<jats:p>One year post-training, both clinicians and managers reported that training had increased their awareness and knowledge and had a positive impact on their attitudes towards TIC. Clinicians reported a moderate impact on their individual practice and both groups reported very limited success in bringing about change in their workplaces. Workforce development and organisational factors were identified by both clinicians and managers as being barriers to implementation.</jats:p>
</jats:sec>
<jats:sec>
<jats:title content-type="abstract-subheading">Research limitations/implications</jats:title>
<jats:p>Only 30 per cent of the training participants responded to the survey and it is not possible to determine whether they differed from non-respondents. Findings were based on a self-report survey with no objective measure of behaviour change.</jats:p>
</jats:sec>
<jats:sec>
<jats:title content-type="abstract-subheading">Originality/value</jats:title>
<jats:p>This “naturalistic” study examines the longer-term impact of training, from the perspective of clinicians and managers, on changing practice at the individual clinician and workplace level. It highlights the critical importance of understanding and addressing contextual factors where collective, coordinated behaviour change is needed in order to effect organisational change.</jats:p>
</jats:sec>

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Publisher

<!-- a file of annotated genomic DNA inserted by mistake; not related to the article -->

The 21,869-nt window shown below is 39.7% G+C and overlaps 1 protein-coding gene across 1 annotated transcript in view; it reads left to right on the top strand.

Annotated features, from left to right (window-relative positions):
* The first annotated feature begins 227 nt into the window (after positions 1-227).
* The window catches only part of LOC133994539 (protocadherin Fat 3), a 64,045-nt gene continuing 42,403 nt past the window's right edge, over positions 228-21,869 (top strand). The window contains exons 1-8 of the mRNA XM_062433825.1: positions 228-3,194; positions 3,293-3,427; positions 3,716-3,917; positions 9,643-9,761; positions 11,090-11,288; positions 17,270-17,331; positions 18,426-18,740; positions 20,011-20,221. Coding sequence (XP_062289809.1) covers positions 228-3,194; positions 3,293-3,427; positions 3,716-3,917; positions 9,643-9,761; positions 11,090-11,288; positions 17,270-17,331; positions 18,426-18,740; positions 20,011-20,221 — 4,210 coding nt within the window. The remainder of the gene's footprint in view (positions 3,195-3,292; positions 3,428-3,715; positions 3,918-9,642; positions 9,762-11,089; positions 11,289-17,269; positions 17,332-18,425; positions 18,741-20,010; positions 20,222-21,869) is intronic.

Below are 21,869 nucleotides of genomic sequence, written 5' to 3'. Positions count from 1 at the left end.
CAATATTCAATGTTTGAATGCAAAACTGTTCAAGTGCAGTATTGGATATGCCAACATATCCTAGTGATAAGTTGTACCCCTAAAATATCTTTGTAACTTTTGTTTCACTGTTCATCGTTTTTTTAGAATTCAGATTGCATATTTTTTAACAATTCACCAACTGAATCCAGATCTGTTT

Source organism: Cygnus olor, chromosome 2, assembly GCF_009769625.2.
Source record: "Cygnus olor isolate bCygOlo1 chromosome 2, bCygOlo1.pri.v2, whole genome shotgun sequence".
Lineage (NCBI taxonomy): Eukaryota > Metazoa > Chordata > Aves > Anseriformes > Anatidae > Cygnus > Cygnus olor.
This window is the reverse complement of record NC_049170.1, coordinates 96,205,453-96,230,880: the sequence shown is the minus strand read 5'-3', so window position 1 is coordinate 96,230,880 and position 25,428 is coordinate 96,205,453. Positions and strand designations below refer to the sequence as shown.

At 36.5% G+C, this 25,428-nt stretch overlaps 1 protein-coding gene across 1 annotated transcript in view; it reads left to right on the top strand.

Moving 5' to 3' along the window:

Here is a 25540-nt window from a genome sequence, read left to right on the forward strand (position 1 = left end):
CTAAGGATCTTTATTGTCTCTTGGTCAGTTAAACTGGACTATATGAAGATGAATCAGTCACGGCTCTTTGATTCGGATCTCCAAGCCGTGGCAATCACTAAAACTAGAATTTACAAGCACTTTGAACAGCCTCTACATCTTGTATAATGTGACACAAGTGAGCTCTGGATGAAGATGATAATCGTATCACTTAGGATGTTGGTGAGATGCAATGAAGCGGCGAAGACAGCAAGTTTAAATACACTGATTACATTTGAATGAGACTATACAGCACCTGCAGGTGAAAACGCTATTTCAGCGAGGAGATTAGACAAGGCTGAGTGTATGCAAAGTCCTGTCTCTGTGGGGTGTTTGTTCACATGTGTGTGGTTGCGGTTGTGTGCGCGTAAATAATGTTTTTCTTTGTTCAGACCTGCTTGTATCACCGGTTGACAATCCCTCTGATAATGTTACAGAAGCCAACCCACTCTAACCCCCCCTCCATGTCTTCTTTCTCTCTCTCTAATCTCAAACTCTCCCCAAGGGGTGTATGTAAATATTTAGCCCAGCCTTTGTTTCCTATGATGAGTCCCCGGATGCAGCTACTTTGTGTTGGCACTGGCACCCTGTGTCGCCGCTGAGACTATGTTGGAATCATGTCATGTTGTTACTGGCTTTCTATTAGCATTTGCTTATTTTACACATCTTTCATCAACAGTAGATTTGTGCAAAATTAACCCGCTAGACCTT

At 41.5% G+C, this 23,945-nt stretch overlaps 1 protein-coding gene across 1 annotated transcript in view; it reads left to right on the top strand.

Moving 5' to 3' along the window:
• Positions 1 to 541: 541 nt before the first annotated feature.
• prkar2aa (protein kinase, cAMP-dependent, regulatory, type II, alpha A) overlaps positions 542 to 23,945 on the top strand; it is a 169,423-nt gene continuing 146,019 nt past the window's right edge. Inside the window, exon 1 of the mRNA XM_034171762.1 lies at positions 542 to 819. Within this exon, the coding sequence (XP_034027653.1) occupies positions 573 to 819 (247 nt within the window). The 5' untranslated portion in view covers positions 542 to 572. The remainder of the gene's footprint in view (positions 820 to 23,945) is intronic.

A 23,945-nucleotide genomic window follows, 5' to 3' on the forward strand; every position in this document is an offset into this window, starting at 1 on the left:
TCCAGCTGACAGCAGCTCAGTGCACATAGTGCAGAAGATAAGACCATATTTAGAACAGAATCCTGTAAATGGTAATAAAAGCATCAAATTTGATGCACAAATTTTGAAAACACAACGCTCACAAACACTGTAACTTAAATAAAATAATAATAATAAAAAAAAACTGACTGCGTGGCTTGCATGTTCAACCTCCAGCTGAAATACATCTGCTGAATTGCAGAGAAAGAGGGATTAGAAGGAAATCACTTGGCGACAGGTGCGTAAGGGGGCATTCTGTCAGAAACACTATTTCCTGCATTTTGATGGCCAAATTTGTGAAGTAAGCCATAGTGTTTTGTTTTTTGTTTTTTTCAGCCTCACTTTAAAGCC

CrossRef
ISSN
1755-6228
DOI
10.1108/jmhtep-02-2016-0016
Publisher site
See Article on Publisher Site

Abstract

<jats:sec> <jats:title content-type="abstract-subheading">Purpose</jats:title> <jats:p>The purpose of this paper is to describe the impact of a trauma-informed care (TIC) training programme on practice at the individual and workplace level in mental health and drug and alcohol services and to examine the implications of using training alone as a strategy for achieving system-level practice change.</jats:p> </jats:sec> <jats:sec> <jats:title content-type="abstract-subheading">Design/methodology/approach</jats:title> <jats:p>A total of 271 clinicians and managers from public mental health and drug and alcohol services in Western Australia who had undertaken TIC training were invited to complete an on-line survey 12 months after training. Individual survey items were based on a five-point Likert scale with opportunity being provided for additional comments from respondents.</jats:p> </jats:sec> <jats:sec> <jats:title content-type="abstract-subheading">Findings</jats:title> <jats:p>One year post-training, both clinicians and managers reported that training had increased their awareness and knowledge and had a positive impact on their attitudes towards TIC. Clinicians reported a moderate impact on their individual practice and both groups reported very limited success in bringing about change in their workplaces. Workforce development and organisational factors were identified by both clinicians and managers as being barriers to implementation.</jats:p> </jats:sec> <jats:sec> <jats:title content-type="abstract-subheading">Research limitations/implications</jats:title> <jats:p>Only 30 per cent of the training participants responded to the survey and it is not possible to determine whether they differed from non-respondents. Findings were based on a self-report survey with no objective measure of behaviour change.</jats:p> </jats:sec> <jats:sec> <jats:title content-type="abstract-subheading">Originality/value</jats:title> <jats:p>This “naturalistic” study examines the longer-term impact of training, from the perspective of clinicians and managers, on changing practice at the individual clinician and workplace level. It highlights the critical importance of understanding and addressing contextual factors where collective, coordinated behaviour change is needed in order to effect organisational change.</jats:p> </jats:sec>

Journal

The Journal of Mental Health Training, Education and PracticeCrossRef

Published: May 8, 2017

References